Investment Workshop 34: Paying Your Student Debt With Your 401(k)

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Wanderer

The Wanderer retired from his engineering job at a major Silicon Valley semiconductor company at the age of 33. He now travels the world, seeking out knowledge from other wealthy people, so that he can teach people how to become Financially Independent themselves.
Wanderer
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Hello again and welcome back to the Millennial Revolution Investment Workshop! New readers, please click here to start from the beginning.

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Every time an American reader writes into us with a Reader Case, our eyes bug out a little bit. Specifically, we bug out at your student debt numbers.

Americans, your student debt issues are INSANE.

Here in Canada, FIRECracker and I studied Computer Engineering at the University of Waterloo, which has a co-op program, so we paid our own way through University and we graduated with zero debt.  But even if we didn’t, our total tuition for our 5 year program was around $40k, and when I briefly lost my mind and considered going to grad school, there were scholarships and grants like NSERC that would have covered it. So when Canadian readers write to us, their student debt numbers are usually in the $30k to $40k range.

But I REGULARLY get Americans writing into us with $100k, $200k worth of student debt. Hell, I personally have a relative that went to dental school in America and is currently sitting on a $500k student loan balance! And those are AMERICAN dollars, too!

So let’s spend today talking about a strategy that could help pay off your loans faster: Using your 401(k).

How Do You Do it?

So let’s say you’re working, you have a student loan you’re paying off, and you’re deciding whether you should put money towards making extra payments on your loan, or contributing to your company’s 401(k) plan.

 

If you pay down your loan, you pay less interest, which is good. But if you contribute to your 401(k), you get to participate in tax-free growth, as well as get any contribution matching your employer offers, which is also good. So what should you do?

Turns out, an option not many people know about is that many 401(k) plans allow you to loan money to yourself. It doesn’t generally require a credit check (since the lender is…you know…you), and the 401(k) plan administrator sets an interest rate on the loan which you have to pay back to yourself, generally 1% or 2% above prime.

You then take that money and pay off your student debt.

Now you’ve replaced your student loan with a loan to your own 401(k). In other words, you’ve replaced a loan to the government with a loan to yourself.

And here’s the weird part. Remember that interest rate the 401(k) plan set on the loan? You have to pay that as part of your 401(k) loan repayment. But since the interest is paid to yourself, no money has actually left your pocket. It just moved from one pocket to another.

In fact, in every other loan, a high interest rate is bad since you’re giving someone else more money. But in a 401(k) loan, a high interest rate is actually good, since it allows you to shovel more money into a tax-free retirement plan. It’s actually one of the few ways to exceed the yearly $18k contribution limit: Contribute the max, write yourself a loan with a high interest rate, then repay it plus the interest.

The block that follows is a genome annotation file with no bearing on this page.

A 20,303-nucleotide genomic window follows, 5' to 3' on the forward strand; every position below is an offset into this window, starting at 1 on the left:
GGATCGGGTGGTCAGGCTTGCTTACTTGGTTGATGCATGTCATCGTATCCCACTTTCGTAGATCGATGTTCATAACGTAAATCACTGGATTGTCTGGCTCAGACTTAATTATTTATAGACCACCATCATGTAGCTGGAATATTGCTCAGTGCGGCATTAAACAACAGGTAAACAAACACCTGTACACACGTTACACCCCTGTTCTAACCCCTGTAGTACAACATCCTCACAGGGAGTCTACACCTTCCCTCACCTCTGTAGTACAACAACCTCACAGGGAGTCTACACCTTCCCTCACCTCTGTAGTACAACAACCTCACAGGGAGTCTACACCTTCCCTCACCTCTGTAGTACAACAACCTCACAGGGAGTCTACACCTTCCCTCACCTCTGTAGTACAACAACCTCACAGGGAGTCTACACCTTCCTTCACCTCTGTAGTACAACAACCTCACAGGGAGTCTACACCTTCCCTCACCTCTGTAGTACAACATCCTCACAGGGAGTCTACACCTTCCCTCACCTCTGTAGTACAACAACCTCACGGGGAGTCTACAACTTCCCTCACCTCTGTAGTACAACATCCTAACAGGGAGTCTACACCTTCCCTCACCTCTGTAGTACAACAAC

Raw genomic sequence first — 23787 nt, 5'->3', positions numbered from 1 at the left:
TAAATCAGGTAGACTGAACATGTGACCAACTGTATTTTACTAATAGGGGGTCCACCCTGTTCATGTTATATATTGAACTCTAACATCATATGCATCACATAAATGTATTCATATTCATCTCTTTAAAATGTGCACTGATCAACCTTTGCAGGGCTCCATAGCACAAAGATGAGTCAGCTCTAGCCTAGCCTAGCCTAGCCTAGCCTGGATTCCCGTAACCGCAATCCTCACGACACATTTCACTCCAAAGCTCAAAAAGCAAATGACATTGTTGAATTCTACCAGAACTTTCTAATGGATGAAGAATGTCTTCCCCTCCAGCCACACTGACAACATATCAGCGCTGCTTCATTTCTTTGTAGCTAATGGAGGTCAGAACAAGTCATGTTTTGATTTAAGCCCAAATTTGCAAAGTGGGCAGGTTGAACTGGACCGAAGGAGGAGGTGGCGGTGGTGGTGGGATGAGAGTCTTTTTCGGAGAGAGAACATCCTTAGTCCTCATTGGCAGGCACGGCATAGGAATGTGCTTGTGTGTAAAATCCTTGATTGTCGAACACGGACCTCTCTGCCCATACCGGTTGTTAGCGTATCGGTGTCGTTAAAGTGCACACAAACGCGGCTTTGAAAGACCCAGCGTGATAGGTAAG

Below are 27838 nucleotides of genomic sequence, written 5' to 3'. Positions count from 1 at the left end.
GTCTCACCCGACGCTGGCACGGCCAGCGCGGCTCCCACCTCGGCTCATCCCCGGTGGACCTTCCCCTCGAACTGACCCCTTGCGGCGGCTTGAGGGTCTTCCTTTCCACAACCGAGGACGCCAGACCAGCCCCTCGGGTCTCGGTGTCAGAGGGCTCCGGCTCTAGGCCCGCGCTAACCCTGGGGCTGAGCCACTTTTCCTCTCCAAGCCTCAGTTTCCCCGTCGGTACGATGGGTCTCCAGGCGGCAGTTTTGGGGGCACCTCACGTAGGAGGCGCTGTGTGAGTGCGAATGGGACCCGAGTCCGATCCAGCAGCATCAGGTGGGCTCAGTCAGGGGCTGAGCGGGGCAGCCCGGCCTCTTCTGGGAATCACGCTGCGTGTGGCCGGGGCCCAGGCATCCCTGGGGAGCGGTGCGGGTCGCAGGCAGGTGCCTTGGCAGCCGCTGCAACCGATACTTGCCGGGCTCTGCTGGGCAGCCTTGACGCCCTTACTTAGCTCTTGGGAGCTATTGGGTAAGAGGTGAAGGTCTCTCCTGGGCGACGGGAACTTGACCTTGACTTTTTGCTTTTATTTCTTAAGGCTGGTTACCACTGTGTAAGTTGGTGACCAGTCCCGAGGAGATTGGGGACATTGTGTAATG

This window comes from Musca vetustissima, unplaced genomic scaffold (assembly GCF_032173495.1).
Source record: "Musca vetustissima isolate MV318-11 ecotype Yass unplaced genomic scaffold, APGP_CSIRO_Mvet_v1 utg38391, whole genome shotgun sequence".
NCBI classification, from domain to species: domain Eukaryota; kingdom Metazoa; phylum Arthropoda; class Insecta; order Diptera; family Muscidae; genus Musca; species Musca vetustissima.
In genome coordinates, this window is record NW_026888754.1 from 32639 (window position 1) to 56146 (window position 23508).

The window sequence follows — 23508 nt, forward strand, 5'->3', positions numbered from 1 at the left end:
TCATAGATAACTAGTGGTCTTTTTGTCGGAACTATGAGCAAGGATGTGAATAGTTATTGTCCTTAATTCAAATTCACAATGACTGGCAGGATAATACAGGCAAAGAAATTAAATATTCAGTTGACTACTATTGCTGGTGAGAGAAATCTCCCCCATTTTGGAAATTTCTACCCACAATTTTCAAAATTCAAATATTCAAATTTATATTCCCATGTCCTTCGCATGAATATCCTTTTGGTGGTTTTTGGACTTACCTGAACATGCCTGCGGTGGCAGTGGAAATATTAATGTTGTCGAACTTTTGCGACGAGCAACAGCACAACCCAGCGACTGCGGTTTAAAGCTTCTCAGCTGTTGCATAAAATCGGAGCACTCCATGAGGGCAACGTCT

When NOT to do this

Now, if you were to Google using your 401(k) to pay off student debt, every article out there sounds like a drug commercial: They spend 25% of the time explaining how to do it and then 75% of the time warning you about all the side effects, and there’s a reason for that. A 401(k) properly invested in low-cost Index ETFs should conservatively return 6-7% annually over a decade or so, and if you use that money to pay down debt you give that long-term growth up. So for the majority of scenarios, it makes no financial sense to do this. Specifically it doesn’t make sense to take a loan against your 401(k)…

If You Don’t Have Debt

If you’re thinking of using this strategy to access your 401(k) money tax-free, stop. It’s a loan, not a withdrawal. You have to pay the loan back, and you have to do it with after-tax money. So if you put pre-tax money in your 401(k), loan it to yourself, then pay the loan back with after-tax money, you’ve effectively done nothing.

To Pay Your Mortgage

Americans can take out a loan from their 401(k) to pay down their mortgage. Canadians can do this via the Home Buyers Plan (HBP) if you’re a first-time homeowner or using an RRSP mortgage if you’re not. But because mortgages are in the 3% range, it makes no sense to sacrifice 6-7% long term growth to save 3%. And for Americans, your mortgages are tax deductible so it makes even less sense.

To Pay Off High-Interest Consumer Debt

While on the surface it seems like a good idea since the interest rate on credit cards can be north of 20%, if someone’s in that much credit card debt they’re probably an idiot who can’t manage their cash flow. And the last thing you want to do for an idiot is to give them access to MORE money, because they’ll just fuck that up too.

Plus, even if the person isn’t an idiot and the debt came from something bad that happened outside their control, it makes more sense to not touch their 401(k) and declare bankruptcy. Credit card debt can be discharged, but 401(k)’s generally can’t be touched. So it makes no sense in this scenario.

If You’re Working for the Government or a Non-Profit

Doctors, lawyers, and professors, take notice! All of you are groups that tend to have very big student loans but at the same time tend to work for government or non-profits. Namely hospitals, DA offices, and universities. You guys and gals are eligible for the Public Service Loan Forgiveness Program (or PSLF), which forgives your loan after 10 years. Do that instead of raiding your 401(k).